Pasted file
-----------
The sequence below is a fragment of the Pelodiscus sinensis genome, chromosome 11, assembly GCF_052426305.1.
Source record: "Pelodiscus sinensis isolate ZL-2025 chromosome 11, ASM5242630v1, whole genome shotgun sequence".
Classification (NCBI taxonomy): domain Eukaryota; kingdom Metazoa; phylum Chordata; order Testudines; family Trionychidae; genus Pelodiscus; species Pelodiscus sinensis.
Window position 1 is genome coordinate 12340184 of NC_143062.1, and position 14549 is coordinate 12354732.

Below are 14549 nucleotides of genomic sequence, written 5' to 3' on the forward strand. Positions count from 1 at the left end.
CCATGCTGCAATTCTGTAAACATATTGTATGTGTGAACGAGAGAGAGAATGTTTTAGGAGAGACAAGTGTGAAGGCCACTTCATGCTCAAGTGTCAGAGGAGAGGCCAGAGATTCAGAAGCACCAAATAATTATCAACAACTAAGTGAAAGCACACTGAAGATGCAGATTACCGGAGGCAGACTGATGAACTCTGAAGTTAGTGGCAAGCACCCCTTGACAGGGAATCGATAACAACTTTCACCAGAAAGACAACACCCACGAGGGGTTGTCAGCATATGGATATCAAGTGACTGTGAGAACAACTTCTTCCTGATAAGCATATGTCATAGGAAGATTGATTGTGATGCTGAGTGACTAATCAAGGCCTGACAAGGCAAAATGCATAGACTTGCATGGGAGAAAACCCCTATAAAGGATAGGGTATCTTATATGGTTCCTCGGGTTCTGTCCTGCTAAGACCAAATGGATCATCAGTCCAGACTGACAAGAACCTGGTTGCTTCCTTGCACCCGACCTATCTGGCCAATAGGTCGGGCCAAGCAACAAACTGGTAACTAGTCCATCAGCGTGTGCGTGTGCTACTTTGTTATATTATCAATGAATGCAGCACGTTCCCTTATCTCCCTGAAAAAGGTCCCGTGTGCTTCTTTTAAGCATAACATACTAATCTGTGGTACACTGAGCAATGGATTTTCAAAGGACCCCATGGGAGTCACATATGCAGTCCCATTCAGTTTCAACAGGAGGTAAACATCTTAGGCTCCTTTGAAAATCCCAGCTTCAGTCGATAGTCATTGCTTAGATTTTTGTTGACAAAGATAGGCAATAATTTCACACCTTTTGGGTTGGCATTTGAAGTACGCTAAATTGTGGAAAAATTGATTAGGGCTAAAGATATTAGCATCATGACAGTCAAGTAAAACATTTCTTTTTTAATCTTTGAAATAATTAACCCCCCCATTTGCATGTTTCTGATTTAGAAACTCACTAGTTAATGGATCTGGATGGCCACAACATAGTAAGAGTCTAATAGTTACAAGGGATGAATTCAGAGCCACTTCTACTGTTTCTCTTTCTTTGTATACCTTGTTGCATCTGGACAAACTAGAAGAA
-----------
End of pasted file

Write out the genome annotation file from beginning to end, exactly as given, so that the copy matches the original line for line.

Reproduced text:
The sequence below is a fragment of the Pelodiscus sinensis genome, chromosome 11, assembly GCF_052426305.1.
Source record: "Pelodiscus sinensis isolate ZL-2025 chromosome 11, ASM5242630v1, whole genome shotgun sequence".
Classification (NCBI taxonomy): domain Eukaryota; kingdom Metazoa; phylum Chordata; order Testudines; family Trionychidae; genus Pelodiscus; species Pelodiscus sinensis.
Window position 1 is genome coordinate 12340184 of NC_143062.1, and position 14549 is coordinate 12354732.

Below are 14549 nucleotides of genomic sequence, written 5' to 3' on the forward strand. Positions count from 1 at the left end.
CCATGCTGCAATTCTGTAAACATATTGTATGTGTGAACGAGAGAGAGAATGTTTTAGGAGAGACAAGTGTGAAGGCCACTTCATGCTCAAGTGTCAGAGGAGAGGCCAGAGATTCAGAAGCACCAAATAATTATCAACAACTAAGTGAAAGCACACTGAAGATGCAGATTACCGGAGGCAGACTGATGAACTCTGAAGTTAGTGGCAAGCACCCCTTGACAGGGAATCGATAACAACTTTCACCAGAAAGACAACACCCACGAGGGGTTGTCAGCATATGGATATCAAGTGACTGTGAGAACAACTTCTTCCTGATAAGCATATGTCATAGGAAGATTGATTGTGATGCTGAGTGACTAATCAAGGCCTGACAAGGCAAAATGCATAGACTTGCATGGGAGAAAACCCCTATAAAGGATAGGGTATCTTATATGGTTCCTCGGGTTCTGTCCTGCTAAGACCAAATGGATCATCAGTCCAGACTGACAAGAACCTGGTTGCTTCCTTGCACCCGACCTATCTGGCCAATAGGTCGGGCCAAGCAACAAACTGGTAACTAGTCCATCAGCGTGTGCGTGTGCTACTTTGTTATATTATCAATGAATGCAGCACGTTCCCTTATCTCCCTGAAAAAGGTCCCGTGTGCTTCTTTTAAGCATAACATACTAATCTGTGGTACACTGAGCAATGGATTTTCAAAGGACCCCATGGGAGTCACATATGCAGTCCCATTCAGTTTCAACAGGAGGTAAACATCTTAGGCTCCTTTGAAAATCCCAGCTTCAGTCGATAGTCATTGCTTAGATTTTTGTTGACAAAGATAGGCAATAATTTCACACCTTTTGGGTTGGCATTTGAAGTACGCTAAATTGTGGAAAAATTGATTAGGGCTAAAGATATTAGCATCATGACAGTCAAGTAAAACATTTCTTTTTTAATCTTTGAAATAATTAACCCCCCCATTTGCATGTTTCTGATTTAGAAACTCACTAGTTAATGGATCTGGATGGCCACAACATAGTAAGAGTCTAATAGTTACAAGGGATGAATTCAGAGCCACTTCTACTGTTTCTCTTTCTTTGTATACCTTGTTGCATCTGGACAAACTAGAAGAA